Coming from the current musical hotbed that is the Medway area of South East England, it was perhaps inevitable that CRYBABY SPECIAL should spurn the advances of more, perhaps ‘established’ labels and record their debut album with the excellent ‘local’ The Preservation Presents … This after all is the label that broke long-time LOUD HORIZON tips, Theatre Royal and is current home of the equally magnificent Lupen Crook.
The freedom of expression afforded by such a label is worth its weight in gold to a band such as CRYBABY SPECIAL ( I see they’ve dropped the ‘& The Monsters’ tag) who espouse the true DIY ethic by scraping by on finances whilst still managing to play virtually every gig on offer and producing their own hand-made CDs and merchandise.
This ten track album runs to around thirty minutes and is filled with a sweaty blend of gypsy punk, ska and oom-pah – all delivered with a menacing snarl of punk.
The vocals throughout are rasping and at times rather manic in a kind of psychotic way. The style of music is completely different, but without seeing the band first hand, I think there are similarities in the ethos and ‘feel’ of the band to Glasgow’s Mummy Short Arms – if that means anything to anyone.
The album comes across very much as you’d expect to hear from a ‘live’ performance. There’s a genuine excitement about the production and you are left feeling slightly exhausted by its end – as if you’d been actually skanking it big-time down the front at one of their shows.
I know there’s a fair bit of gypsy punk around at the moment, so it takes something a little bit special to stand out from the crowd and I feel ‘No Excuses’ provides this. Every track is really’ meaty’ in its sound and where the ska influences merge, it’s with more of a full-bodied Capdown aggression than simply a twee, tinny backbeat. (Check out ‘One Thing Left To Try’ and ‘I Got It Wrong’ for starters!)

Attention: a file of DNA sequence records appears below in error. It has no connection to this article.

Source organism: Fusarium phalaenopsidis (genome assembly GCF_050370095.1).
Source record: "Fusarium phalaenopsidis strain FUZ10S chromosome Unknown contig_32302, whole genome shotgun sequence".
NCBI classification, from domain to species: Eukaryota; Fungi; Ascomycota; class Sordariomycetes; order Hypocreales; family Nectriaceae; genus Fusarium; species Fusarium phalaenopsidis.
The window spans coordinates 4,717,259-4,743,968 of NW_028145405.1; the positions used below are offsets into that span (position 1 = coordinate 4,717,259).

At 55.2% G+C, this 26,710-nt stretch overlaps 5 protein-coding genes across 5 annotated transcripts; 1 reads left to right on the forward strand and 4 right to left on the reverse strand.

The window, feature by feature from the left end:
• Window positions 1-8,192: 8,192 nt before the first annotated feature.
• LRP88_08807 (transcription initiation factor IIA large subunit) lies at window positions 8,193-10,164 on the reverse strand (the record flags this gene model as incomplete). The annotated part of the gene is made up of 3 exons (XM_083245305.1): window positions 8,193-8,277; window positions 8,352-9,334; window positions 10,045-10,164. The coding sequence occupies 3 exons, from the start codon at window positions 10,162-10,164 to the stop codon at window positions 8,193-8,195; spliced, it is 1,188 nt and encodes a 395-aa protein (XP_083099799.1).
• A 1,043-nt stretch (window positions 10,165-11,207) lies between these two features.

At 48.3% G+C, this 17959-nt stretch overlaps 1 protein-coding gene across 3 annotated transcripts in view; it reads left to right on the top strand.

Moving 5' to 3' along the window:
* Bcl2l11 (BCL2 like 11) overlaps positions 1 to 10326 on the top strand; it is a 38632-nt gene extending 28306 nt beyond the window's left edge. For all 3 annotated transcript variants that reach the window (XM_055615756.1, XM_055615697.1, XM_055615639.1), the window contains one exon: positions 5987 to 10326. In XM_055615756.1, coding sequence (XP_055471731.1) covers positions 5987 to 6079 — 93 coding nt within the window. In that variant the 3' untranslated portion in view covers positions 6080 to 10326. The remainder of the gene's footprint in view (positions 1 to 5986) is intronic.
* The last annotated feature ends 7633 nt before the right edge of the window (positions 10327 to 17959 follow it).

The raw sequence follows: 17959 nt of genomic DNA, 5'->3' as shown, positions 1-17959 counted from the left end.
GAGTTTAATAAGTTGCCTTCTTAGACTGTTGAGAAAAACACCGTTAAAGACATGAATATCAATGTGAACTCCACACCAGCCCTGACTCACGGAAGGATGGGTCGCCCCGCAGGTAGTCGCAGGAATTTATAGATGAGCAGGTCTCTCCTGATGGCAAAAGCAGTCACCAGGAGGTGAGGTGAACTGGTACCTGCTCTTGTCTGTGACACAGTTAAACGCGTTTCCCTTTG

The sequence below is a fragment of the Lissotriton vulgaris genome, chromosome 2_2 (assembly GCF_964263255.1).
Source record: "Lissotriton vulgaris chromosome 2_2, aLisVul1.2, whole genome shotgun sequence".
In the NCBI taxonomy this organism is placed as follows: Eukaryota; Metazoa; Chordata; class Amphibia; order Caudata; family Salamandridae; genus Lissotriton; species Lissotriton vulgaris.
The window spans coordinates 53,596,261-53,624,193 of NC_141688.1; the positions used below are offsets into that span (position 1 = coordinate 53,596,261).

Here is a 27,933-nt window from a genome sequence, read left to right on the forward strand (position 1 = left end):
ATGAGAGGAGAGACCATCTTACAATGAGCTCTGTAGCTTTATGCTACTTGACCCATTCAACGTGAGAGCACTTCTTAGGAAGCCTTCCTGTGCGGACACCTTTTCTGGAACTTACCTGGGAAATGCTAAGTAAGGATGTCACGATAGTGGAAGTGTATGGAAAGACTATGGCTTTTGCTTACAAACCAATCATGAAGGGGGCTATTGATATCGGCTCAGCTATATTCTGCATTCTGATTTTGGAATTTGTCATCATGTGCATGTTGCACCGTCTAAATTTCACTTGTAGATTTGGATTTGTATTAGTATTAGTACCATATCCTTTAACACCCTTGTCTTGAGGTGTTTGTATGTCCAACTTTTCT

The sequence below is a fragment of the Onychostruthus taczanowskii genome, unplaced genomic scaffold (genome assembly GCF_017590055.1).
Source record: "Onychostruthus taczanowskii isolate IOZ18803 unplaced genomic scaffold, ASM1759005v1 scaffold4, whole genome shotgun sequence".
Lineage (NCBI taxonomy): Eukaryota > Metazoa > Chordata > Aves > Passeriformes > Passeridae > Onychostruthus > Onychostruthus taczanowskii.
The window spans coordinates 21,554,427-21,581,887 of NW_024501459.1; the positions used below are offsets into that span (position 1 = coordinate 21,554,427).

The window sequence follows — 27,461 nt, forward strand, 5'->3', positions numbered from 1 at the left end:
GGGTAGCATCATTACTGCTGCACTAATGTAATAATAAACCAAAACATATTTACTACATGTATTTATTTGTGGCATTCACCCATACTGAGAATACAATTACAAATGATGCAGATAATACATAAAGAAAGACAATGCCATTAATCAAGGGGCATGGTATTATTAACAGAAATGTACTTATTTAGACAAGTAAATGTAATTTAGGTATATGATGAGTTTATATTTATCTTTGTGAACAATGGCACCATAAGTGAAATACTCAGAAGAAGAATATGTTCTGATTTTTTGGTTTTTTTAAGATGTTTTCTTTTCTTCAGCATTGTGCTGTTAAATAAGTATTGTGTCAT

This is the style that more grabs my attention and for what it’s worth, is the direction I’d personally prefer the band to follow.
‘Murder In The Wall‘ though, despite the title, has more of a bouncy, ‘light’ feel to it, with the chorus and sax hook being more Bad Manners than skacore! ‘One Winged Bird’ features that stomped ‘oom pah’ refrain I briefly referred to earlier. It’s very dramatic, and with the main vocals more spoken than sung it more than simply doffs its hat to the vaudeville style. And in that respect, I could probably pay no greater compliment than to say there’s a wee hint of Alex Harvey in there – especially so when it comes to the maniacal laugh that ends the track.
The mere thought of a ‘Beelzebub Boogie’ tickles me and with this album-closing track, CRYBABY SPECIAL emphasise the fun side to their music writings. If I were to say there were shades of early Madness about this track, I’d be meaning that in a very complimentary way.
My only little niggling doubt about this album is that the style, for the moment at least, doesn’t allow too much room for variation, with their being a bit of familiarity running through the tracks.
That said, it’s still one heck of a debut, and as an advert for their high-octane live shows, it’s a definite winner!
(Released through The Preservation Society Presents … on 6th May 2013)